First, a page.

Instead, Cleveland (0-3) fell to the Bills 24-14 and will have a short week before heading to Baltimore to take on the Ravens.
In yet another game that presented opportunities for a Cleveland victory, the Browns again failed to seize them.
Cleveland went three-and-out in their first three possessions while giving up a Bills touchdown on their opening drive, a nine-yard pass from Ryan Fitzpatrick to T.J. Graham. Cleveland then allowed another Buffalo score on its second possession, a 32-yard catch and run by C.J. Spiller.
Though Cleveland was down 14-0 by the end of the first quarter, Spiller left the game with a shoulder injury, which opened up the game to Cleveland, if the Browns could just take advantage.
For three straight weeks, we've now seen the Browns repeatedly have chances to grab or retain a lead and exit the game with a win. However, for one reason or another, this hasn't come to pass.
A full offensive failure in Week 1 in a game the Philadelphia Eagles all but handed to Cleveland was followed up by a physical whipping at the hands of the Bengals in Week 2, a game which the Browns still could have won had they prevented a long Andrew Hawkins touchdown and an Adam Jones punt-return score.
And this week? The Browns offense in particular just couldn't get in sync when it mattered most.
Say it with me now: dropped passes, penalties and turnovers—these things yet again stymied the Browns.
Until the fourth quarter, rookie quarterback Brandon Weeden didn't look too overwhelmed, despite a great deal of pressure coming at him from the Bills' front seven. This pressure did result in poorly timed passes, but straight-up drops by Cleveland receivers (including, yes, Greg Little), didn't help his or the Browns' bottom line.
Despite just seven first-half first downs, and being down 14-7, the Browns did mount a semblance of a comeback in the third quarter. Weeden managed to connect with Travis Benjamin for a 22-yard touchdown to bring the game within three points.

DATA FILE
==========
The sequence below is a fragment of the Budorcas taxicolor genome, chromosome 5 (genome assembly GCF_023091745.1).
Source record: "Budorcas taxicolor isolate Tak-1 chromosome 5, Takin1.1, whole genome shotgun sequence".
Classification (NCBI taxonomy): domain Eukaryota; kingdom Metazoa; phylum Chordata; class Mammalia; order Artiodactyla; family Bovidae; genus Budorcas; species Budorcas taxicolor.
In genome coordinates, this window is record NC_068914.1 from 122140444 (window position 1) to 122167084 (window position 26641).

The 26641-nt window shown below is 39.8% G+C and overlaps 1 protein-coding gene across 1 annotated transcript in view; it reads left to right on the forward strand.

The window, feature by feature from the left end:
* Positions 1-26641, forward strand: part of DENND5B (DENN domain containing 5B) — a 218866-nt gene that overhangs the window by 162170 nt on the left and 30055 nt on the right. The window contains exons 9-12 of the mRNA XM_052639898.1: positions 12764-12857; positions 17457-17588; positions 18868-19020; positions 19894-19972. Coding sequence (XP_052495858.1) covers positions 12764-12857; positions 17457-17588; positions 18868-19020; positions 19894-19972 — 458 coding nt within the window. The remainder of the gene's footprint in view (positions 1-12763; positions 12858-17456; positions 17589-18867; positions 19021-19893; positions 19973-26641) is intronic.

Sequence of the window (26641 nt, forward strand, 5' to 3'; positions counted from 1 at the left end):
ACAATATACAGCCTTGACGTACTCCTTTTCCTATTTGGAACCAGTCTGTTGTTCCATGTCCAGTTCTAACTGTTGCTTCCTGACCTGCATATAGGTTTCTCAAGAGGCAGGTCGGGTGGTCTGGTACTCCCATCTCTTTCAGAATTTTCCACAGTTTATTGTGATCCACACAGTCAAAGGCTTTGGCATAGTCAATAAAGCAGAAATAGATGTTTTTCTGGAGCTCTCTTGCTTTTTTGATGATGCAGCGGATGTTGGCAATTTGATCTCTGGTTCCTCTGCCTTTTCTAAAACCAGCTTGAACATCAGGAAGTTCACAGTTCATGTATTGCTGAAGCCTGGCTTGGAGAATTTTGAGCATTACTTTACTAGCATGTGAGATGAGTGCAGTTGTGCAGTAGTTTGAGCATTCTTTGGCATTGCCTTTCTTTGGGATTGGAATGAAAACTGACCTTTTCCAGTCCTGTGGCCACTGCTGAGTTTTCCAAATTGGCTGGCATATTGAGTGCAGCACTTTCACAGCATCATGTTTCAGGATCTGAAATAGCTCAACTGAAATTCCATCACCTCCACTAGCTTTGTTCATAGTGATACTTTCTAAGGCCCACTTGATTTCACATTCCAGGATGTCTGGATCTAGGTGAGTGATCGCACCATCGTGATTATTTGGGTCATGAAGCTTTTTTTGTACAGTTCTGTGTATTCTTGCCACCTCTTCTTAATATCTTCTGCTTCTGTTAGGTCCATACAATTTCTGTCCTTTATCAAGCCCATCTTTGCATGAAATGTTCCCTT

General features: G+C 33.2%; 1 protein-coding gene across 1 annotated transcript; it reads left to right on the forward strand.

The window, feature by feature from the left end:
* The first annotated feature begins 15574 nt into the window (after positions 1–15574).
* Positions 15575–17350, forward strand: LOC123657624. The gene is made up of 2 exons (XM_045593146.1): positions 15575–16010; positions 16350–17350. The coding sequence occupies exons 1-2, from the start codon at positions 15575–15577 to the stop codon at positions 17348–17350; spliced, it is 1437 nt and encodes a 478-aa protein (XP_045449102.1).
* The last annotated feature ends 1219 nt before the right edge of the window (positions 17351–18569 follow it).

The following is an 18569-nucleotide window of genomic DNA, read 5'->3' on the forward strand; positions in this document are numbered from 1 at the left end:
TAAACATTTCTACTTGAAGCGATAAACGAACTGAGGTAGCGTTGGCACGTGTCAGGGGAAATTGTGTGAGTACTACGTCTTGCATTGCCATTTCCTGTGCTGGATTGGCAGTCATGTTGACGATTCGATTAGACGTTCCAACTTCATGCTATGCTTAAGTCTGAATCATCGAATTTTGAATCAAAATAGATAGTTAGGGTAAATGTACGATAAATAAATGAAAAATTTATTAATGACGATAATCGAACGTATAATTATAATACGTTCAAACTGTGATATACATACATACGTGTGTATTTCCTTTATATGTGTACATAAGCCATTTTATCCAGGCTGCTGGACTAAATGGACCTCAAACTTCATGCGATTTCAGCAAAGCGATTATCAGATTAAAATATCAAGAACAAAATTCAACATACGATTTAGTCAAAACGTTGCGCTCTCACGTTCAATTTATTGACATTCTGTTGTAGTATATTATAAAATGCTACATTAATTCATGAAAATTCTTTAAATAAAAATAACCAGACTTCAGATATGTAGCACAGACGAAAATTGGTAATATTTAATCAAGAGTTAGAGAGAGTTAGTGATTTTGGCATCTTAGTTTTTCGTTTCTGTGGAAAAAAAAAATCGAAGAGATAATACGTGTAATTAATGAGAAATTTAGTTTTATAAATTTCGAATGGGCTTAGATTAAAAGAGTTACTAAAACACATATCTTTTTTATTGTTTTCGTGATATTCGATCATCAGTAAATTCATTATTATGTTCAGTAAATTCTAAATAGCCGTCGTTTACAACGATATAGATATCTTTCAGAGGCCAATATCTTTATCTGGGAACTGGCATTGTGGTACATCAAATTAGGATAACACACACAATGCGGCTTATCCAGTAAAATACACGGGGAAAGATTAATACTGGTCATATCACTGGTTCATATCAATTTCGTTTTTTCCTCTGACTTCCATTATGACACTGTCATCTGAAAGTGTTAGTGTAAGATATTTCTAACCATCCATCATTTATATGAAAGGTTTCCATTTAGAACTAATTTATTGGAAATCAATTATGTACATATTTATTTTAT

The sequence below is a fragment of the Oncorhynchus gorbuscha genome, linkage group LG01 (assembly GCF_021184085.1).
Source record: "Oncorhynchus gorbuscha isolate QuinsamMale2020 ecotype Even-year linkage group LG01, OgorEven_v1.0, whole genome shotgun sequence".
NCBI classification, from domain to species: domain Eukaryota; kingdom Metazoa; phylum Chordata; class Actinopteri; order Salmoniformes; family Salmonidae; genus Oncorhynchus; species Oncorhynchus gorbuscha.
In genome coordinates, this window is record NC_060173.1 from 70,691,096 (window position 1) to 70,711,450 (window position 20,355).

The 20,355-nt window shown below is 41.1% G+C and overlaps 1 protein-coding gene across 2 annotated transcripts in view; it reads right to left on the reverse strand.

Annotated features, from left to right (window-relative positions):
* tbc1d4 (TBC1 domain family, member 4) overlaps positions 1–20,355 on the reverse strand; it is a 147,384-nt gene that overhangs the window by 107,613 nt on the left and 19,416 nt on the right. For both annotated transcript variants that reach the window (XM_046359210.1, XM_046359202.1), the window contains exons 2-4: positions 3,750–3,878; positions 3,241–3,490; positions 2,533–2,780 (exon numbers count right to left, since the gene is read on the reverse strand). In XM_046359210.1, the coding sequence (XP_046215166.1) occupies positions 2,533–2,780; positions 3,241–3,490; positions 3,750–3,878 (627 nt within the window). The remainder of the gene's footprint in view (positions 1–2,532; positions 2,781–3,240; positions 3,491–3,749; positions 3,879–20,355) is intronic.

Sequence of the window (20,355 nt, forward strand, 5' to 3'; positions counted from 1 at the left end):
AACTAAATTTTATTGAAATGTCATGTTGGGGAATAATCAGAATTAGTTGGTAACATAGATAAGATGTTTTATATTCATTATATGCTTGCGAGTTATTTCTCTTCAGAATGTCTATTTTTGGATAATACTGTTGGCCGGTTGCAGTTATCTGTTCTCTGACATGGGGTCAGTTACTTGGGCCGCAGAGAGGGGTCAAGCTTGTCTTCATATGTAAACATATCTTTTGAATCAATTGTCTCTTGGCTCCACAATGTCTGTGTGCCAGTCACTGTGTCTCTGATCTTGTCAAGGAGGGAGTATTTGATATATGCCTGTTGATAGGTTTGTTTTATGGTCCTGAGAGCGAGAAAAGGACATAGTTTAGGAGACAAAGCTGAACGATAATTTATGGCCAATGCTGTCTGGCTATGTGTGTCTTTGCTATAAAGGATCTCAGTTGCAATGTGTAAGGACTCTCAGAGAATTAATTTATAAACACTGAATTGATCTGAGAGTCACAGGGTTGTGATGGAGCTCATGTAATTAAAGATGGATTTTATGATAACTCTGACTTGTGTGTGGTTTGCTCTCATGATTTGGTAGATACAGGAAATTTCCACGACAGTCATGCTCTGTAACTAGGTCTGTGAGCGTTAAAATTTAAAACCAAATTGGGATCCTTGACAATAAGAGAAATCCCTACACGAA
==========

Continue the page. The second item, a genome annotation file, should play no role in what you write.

Cleveland's defense nearly held up its end of the bargain. The reshuffled secondary was the team's tackling leaders, but there was just one sack of Fitzpatrick on the day. The 138 rushing yards they gave up didn't hurt them as much as they could have.
But it wasn't a lights-out performance by any means, and with the offense unable to get things going with any consistency, the ultimate result was yet another loss.
The Browns just seem unsure of how to win a game.
Weeden's pendulum swung back toward his favor this week, as he went 27 of 43 for 237 yards and a touchdown. He did have two interceptions. Cleveland had just 33 rushing yards on the day on 13 attempts (12 of those rushes going to Trent Richardson for a mere 27 yards, though one of his carries was a six-yard touchdown).
Weeden targeted nine different receivers and showed improvement in going through his progressions and mixing up his passes. But drops by his receivers helped negate most of the good Weeden contributed.
Aside from the run game, however, the Browns offense had a comparable day to that of the Bills (206 pass yards, 138 rush yards). But Cleveland failed to show much speed, physicality or urgency on either side of the ball—three things that could have easily resulted in the Browns winning this game.
With just four wins in 19 regular season games, and a number of fourth-quarter meltdowns akin to the one we saw this Sunday, the Browns seem to find new and more upsetting ways to shoot themselves in the foot.
Though it's a stretch to say that the Browns should presently be 3-0, the number of chances they've had to take and maintain leads so far this season doesn't come around very often. The Browns need to find a way to capitalize on these breaks and not wilt under the spotlight.
It's one thing to lose games—it's another to give them away. The Browns have yet to be truly outplayed yet this year, but, regardless, they've started the season 0-3.
Cleveland needs to learn how to win. This sounds like a cliche, but it's the most simple and honest way to explain the Browns' three-game losing streak.
The season is beginning to slip away from them.